Login
Get your free website from Spanglefish

Eulogy for Liz Clay nee Hurrell

She was cremated in Cambridge at 12:00 on Friday 30th August, and there was a Thanksgiving Service in the Church at Longstowe at 12:00 on 6th September 2013, at which the Revd. Nigel H.A. Pearson gave this address (slightly pruned):-

-------------------------------------------------------------------------------------

Liz Clay was born in what was known as The Cottage, after the family had been evacuated from the Manor at Newton, Cambridgeshire, which had been requisitioned.  She was educated (or, she would probably say), half-educated at Runton Hil {West Runton, Norfolk, now a residential Activity Centre] and life wasn’t easy when at home looking after her mother who had MS.

On 24th September 1966 [the thirtieth anniversary of the wedding of Gervas & Betty Clay, see p. 84] Liz married Tone in the Church at Newton, and after living at Kingston, where two children were born, they moved into and were the first”private” occupants of the Rectory, after the Church Commissioners sold the house in ???? – and quite a project it turned out to be.

Liz was huge fun – incredibly kind – a good friend – inherently self-effacing – a great do-er behind the scenes – a wonderful sparring partner to and for Tone.  She had a clear sense of right and wrong; she was frequently scooping people up , and often providing hospitality in the Old Rectory or the School House as a means to that end.

Liz was always careful with such resource as they had – which incidentally means that Tone can now have clean bathwater for the first time in 45 years.

Liz wasn't exactly black and white in her thinking, but she was certainly one to speak her mind, and had some fairly clear cut-and-dried views, so when her son Charlie came back from Cambridge having been set up by un-named friends (who are here today) with a piercing (as they say) in his ear, she made sure it was covered with plaster before going to lunch with their Uncle Colonel Hurrell [lord lieutenant of Cambridgeshire 1965–75] the next day. Practical in all things, and in a crisis, she would drop all she was doing and come and help: when Judy (my wife's) mother died in a car accident when our children were in prams, Liz was one of the first on the scene.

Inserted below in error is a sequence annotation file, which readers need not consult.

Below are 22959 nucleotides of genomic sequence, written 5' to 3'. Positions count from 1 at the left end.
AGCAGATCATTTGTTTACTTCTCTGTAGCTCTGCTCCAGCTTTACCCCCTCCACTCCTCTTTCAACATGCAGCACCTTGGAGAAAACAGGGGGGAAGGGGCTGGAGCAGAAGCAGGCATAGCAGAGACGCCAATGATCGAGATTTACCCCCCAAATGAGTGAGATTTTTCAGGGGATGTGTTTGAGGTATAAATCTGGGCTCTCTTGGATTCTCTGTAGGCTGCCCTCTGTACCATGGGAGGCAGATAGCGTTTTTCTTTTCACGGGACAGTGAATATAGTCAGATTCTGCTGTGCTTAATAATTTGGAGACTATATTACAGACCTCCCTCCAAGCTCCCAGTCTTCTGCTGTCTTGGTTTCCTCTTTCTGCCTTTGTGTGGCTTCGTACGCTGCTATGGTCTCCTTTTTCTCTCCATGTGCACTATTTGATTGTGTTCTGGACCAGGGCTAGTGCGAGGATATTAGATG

Liz was a Great practical supporter of Tones multitudinous projects, despite the huge efforts involved on her part,    and in spite of memorable suggestions put to her such as – at an event at the Old School, might she like to take out her kitchen table, to make space for four more chairs, to raise another potential £150.

Liz had great insight and was pithy -  perhaps distinctly Hurrell attributes - and had a great sense of humour, and in spite of a perhaps incomplete education at Runton Hill, had a natural skill in the use of alliterations (ie repetition of the first letter of a word), so although unmentionable in these hallowed portals, few of us will forget the alliteration she used for Tone's Famous Ferrago                Or when it came to helping Tup Lawson with the string of beacons across the country for the (I think) Countryside Alliance, and the adjectives she gave to the bonfires….

But being near to her as she passed on from this world, I couldn't help thinking what a wrench in relationships takes place at such a sudden sadness as this.

In the end all is relationships, and it is up to us to make sure they are good ones, of which Liz had so many.

And I would very strongly affirm that relationships are not just electronic activities of the brain, but that they will continue to be part of each one of us when we each pass on from this world. We don't know quite how that will work, but that is the promise, and without such a future, the extraordinary beauty and creativeness of this lovely world we live in would be meaningless - which I don't believe to be the case. And against the background of the enormous sadness we have all known during the past two weeks, the symbol of the Christian church is a good one. Christ is with us in both the joys of life but also throughout the sadnesses; so as symbolised by the cross, he suffers with us.  And he came to guide us and tell us that there was hope. So when we leave this world we also will meet those of our friends and family who have gone before us, and we will meet the God who made us, as Liz will now have met the God who made her, made her the person she was in this world and made her the person she is, but whom we no longer see.

And so to finish:- for those who have difficulty believing in the existence of the next world, take heart – I have to say I personally think we will all be surprised, and find those to whom we are close will be waiting for us.

And so we pray:-

Lord, be with us on our journey through our remaining days on this earth, and help us to prepare ourselves for the time we will see you in all your glory. And as we say goodbye to Liz, we thank God for her life, for her love of her family  - and so much more - and we know that she is in the protection of the one that made her.

Thank you, God,  for her life, and protect her for all eternity.    

Amen


 Her son Charlie Clay followed with his own tribute to his mother.

 

---oOo---

 

Click for Map
site map | cookie policy | privacy policy | accessibility statement